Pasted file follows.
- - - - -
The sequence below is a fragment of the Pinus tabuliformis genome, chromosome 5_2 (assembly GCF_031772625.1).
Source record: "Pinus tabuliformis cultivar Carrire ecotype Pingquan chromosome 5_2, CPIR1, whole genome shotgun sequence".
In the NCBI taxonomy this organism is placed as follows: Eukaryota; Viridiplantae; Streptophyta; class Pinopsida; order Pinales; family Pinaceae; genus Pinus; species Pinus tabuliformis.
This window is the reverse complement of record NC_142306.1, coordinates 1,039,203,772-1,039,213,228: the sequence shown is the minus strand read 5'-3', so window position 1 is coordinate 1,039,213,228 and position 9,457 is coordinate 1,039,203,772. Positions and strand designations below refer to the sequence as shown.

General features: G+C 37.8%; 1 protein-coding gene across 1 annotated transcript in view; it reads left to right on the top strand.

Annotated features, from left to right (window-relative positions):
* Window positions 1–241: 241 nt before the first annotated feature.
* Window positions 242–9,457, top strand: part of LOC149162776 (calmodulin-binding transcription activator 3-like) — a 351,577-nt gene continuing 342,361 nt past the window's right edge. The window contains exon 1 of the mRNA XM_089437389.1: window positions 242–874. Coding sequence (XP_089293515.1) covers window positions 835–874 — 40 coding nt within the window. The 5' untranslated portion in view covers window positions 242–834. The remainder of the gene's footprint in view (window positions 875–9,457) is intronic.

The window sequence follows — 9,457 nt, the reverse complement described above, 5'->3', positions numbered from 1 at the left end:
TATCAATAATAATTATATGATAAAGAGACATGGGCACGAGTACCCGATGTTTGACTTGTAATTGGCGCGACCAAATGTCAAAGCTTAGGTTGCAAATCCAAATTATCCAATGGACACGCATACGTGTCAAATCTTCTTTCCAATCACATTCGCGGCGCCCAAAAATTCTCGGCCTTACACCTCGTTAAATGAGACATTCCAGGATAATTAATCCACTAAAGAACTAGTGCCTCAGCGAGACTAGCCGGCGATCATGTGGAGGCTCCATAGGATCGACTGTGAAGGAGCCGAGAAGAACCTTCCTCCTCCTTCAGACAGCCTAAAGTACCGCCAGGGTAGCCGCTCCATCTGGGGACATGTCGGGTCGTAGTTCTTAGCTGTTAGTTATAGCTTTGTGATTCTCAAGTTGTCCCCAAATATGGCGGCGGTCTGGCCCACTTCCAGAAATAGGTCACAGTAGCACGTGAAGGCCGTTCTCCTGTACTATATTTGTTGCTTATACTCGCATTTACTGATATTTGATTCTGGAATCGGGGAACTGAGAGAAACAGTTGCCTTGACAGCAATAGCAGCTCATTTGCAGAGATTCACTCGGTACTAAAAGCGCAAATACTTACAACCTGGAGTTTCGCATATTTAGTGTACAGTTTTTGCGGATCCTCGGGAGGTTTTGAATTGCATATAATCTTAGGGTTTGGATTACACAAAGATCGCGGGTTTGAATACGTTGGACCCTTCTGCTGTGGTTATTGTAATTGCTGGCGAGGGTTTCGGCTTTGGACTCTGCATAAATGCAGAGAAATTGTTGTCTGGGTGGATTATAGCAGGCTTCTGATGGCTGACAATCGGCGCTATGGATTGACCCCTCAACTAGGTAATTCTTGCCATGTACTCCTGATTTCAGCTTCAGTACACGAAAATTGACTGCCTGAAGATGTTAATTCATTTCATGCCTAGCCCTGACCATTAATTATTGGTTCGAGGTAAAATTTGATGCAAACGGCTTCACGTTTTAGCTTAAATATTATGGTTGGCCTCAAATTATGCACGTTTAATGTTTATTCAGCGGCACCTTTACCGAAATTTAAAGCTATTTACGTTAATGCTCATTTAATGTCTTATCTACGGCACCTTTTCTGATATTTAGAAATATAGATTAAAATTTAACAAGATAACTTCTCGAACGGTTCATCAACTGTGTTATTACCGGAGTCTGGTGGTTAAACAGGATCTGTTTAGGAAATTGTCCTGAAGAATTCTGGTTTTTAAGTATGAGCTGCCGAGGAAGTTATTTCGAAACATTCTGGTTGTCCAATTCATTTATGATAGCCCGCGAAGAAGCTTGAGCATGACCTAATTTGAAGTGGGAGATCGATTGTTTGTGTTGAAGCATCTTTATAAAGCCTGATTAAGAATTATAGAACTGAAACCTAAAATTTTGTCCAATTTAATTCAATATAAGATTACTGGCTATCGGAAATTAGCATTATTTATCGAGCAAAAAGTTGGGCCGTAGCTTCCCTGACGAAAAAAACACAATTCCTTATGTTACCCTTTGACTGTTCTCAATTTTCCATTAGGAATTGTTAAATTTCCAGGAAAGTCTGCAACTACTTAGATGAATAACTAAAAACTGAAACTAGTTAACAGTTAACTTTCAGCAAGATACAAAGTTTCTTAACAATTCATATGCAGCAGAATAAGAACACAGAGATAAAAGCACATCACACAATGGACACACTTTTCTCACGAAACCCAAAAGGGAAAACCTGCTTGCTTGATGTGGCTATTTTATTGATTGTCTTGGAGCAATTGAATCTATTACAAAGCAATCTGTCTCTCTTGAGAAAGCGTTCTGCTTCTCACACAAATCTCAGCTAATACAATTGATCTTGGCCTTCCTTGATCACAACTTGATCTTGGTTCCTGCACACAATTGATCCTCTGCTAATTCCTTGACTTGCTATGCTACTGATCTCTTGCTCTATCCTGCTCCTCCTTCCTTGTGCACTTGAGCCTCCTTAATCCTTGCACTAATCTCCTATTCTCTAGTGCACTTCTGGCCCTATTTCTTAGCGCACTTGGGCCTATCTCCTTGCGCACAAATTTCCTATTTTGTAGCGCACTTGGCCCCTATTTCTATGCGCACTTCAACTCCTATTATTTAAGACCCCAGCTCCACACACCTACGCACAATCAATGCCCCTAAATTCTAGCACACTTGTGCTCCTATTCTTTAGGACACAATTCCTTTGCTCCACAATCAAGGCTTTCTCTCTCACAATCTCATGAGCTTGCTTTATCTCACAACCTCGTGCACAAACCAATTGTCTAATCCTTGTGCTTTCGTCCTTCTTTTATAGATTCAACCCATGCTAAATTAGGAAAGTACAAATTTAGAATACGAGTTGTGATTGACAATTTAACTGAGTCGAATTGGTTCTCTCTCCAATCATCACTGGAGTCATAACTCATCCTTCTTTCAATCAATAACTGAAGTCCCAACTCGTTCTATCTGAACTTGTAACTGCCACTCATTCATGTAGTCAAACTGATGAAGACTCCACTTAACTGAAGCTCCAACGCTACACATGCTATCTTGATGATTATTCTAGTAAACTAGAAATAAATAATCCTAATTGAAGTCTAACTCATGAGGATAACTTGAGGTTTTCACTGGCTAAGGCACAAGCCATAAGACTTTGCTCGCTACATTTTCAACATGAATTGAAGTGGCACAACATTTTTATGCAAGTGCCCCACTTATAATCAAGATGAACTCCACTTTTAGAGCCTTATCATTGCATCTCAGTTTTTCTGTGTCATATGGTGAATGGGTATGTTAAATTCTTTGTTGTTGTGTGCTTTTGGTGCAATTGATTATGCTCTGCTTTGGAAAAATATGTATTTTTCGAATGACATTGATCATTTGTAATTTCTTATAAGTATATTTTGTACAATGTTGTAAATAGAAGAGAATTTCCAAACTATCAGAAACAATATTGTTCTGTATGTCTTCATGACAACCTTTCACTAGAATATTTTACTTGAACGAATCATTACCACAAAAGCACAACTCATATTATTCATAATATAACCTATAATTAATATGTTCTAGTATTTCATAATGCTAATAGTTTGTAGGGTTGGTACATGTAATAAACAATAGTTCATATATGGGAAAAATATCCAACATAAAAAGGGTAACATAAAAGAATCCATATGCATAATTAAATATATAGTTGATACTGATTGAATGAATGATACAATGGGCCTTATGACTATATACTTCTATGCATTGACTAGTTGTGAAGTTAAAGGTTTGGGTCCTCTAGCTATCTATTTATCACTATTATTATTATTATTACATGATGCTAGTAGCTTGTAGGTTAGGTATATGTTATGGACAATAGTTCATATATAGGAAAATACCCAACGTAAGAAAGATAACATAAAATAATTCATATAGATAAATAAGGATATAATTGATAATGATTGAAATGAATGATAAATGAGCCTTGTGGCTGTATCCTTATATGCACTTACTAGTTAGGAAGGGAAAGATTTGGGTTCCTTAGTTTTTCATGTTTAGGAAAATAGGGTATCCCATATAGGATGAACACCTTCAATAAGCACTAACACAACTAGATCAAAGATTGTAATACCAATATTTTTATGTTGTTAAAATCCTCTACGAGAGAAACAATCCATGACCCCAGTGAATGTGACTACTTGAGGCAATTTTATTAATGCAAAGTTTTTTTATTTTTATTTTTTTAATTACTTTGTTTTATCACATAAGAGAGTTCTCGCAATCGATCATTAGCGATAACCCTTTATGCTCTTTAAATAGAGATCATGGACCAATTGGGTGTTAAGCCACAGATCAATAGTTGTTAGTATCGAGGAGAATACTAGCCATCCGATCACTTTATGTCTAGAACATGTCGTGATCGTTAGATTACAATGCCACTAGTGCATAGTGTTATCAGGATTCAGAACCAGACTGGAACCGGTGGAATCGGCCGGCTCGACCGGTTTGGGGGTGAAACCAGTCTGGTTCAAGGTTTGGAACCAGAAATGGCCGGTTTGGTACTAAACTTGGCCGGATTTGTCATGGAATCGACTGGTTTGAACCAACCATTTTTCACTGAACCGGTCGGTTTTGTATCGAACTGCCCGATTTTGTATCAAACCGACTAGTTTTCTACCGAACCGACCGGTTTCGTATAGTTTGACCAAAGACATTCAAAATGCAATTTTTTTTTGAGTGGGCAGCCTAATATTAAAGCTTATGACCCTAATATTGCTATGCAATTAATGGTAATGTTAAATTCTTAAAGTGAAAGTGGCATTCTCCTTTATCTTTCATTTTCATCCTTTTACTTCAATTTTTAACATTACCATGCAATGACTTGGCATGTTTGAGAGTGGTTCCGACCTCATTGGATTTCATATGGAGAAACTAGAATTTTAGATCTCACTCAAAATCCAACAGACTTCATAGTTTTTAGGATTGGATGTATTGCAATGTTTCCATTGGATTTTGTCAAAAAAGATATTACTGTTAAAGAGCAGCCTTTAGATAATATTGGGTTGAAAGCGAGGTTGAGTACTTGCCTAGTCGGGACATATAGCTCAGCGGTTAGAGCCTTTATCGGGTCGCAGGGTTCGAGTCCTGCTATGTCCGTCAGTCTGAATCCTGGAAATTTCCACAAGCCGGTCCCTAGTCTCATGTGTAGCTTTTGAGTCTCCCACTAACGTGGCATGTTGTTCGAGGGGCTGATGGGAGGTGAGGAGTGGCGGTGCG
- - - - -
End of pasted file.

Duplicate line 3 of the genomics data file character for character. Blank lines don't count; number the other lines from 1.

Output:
In the NCBI taxonomy this organism is placed as follows: Eukaryota; Viridiplantae; Streptophyta; class Pinopsida; order Pinales; family Pinaceae; genus Pinus; species Pinus tabuliformis.